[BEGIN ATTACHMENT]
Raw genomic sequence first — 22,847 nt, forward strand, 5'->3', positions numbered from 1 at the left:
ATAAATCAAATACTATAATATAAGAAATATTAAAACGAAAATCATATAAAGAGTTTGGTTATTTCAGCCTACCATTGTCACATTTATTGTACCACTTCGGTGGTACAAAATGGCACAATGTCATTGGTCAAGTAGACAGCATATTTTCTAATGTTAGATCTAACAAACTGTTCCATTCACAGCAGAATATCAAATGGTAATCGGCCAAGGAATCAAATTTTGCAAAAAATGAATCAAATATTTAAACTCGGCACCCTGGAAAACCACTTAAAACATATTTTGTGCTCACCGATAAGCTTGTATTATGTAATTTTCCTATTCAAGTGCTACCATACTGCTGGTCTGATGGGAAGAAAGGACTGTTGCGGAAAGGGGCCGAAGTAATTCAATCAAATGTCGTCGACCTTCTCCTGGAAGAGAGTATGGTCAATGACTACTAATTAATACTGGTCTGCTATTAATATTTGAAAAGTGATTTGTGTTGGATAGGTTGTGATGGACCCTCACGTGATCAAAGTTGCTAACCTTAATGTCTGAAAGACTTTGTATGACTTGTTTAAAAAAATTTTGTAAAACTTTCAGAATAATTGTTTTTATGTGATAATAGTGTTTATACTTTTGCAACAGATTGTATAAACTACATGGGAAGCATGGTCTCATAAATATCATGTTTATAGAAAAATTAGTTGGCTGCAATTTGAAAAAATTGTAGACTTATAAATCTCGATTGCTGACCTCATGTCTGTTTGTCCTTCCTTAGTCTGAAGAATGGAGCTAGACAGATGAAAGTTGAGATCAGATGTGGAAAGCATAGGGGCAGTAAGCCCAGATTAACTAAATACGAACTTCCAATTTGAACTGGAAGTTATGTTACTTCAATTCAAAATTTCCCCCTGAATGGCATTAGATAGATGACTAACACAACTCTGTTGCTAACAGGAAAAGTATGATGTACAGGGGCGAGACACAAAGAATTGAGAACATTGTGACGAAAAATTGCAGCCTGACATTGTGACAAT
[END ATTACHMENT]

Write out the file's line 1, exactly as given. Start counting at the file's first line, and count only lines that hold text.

Raw genomic sequence first — 22,847 nt, forward strand, 5'->3', positions numbered from 1 at the left: